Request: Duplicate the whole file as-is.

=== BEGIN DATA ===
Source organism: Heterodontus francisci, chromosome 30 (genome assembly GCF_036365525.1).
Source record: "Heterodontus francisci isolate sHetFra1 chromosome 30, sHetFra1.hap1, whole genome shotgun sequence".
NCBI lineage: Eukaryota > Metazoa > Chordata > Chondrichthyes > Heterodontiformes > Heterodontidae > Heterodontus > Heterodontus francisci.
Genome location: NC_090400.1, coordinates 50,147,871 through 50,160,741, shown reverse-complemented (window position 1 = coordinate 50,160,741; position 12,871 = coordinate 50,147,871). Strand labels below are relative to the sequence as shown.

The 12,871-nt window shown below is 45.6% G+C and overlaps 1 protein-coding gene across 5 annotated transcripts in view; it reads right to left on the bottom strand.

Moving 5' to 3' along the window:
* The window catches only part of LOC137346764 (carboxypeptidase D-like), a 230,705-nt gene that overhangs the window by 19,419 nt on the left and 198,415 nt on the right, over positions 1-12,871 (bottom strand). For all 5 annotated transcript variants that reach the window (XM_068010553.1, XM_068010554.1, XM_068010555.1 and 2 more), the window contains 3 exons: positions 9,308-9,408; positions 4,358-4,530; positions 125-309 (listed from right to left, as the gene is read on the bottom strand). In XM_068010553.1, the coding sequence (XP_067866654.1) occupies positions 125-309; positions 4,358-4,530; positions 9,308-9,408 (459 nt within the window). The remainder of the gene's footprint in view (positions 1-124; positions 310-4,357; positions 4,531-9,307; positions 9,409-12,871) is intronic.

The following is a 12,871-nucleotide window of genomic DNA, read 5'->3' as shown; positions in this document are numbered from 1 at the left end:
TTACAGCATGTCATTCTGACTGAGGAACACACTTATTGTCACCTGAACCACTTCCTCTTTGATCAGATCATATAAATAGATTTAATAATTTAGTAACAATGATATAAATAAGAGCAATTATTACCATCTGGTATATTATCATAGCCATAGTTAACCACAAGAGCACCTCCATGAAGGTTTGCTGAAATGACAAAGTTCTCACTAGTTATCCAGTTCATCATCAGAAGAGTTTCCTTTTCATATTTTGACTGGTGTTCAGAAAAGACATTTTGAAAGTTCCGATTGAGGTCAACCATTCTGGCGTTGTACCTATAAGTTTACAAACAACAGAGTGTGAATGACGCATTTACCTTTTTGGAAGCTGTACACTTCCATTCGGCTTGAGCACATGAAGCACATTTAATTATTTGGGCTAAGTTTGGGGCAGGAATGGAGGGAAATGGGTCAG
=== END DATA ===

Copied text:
Source organism: Heterodontus francisci, chromosome 30 (genome assembly GCF_036365525.1).
Source record: "Heterodontus francisci isolate sHetFra1 chromosome 30, sHetFra1.hap1, whole genome shotgun sequence".
NCBI lineage: Eukaryota > Metazoa > Chordata > Chondrichthyes > Heterodontiformes > Heterodontidae > Heterodontus > Heterodontus francisci.
Genome location: NC_090400.1, coordinates 50,147,871 through 50,160,741, shown reverse-complemented (window position 1 = coordinate 50,160,741; position 12,871 = coordinate 50,147,871). Strand labels below are relative to the sequence as shown.

The 12,871-nt window shown below is 45.6% G+C and overlaps 1 protein-coding gene across 5 annotated transcripts in view; it reads right to left on the bottom strand.

Moving 5' to 3' along the window:
* The window catches only part of LOC137346764 (carboxypeptidase D-like), a 230,705-nt gene that overhangs the window by 19,419 nt on the left and 198,415 nt on the right, over positions 1-12,871 (bottom strand). For all 5 annotated transcript variants that reach the window (XM_068010553.1, XM_068010554.1, XM_068010555.1 and 2 more), the window contains 3 exons: positions 9,308-9,408; positions 4,358-4,530; positions 125-309 (listed from right to left, as the gene is read on the bottom strand). In XM_068010553.1, the coding sequence (XP_067866654.1) occupies positions 125-309; positions 4,358-4,530; positions 9,308-9,408 (459 nt within the window). The remainder of the gene's footprint in view (positions 1-124; positions 310-4,357; positions 4,531-9,307; positions 9,409-12,871) is intronic.

The following is a 12,871-nucleotide window of genomic DNA, read 5'->3' as shown; positions in this document are numbered from 1 at the left end:
TTACAGCATGTCATTCTGACTGAGGAACACACTTATTGTCACCTGAACCACTTCCTCTTTGATCAGATCATATAAATAGATTTAATAATTTAGTAACAATGATATAAATAAGAGCAATTATTACCATCTGGTATATTATCATAGCCATAGTTAACCACAAGAGCACCTCCATGAAGGTTTGCTGAAATGACAAAGTTCTCACTAGTTATCCAGTTCATCATCAGAAGAGTTTCCTTTTCATATTTTGACTGGTGTTCAGAAAAGACATTTTGAAAGTTCCGATTGAGGTCAACCATTCTGGCGTTGTACCTATAAGTTTACAAACAACAGAGTGTGAATGACGCATTTACCTTTTTGGAAGCTGTACACTTCCATTCGGCTTGAGCACATGAAGCACATTTAATTATTTGGGCTAAGTTTGGGGCAGGAATGGAGGGAAATGGGTCAG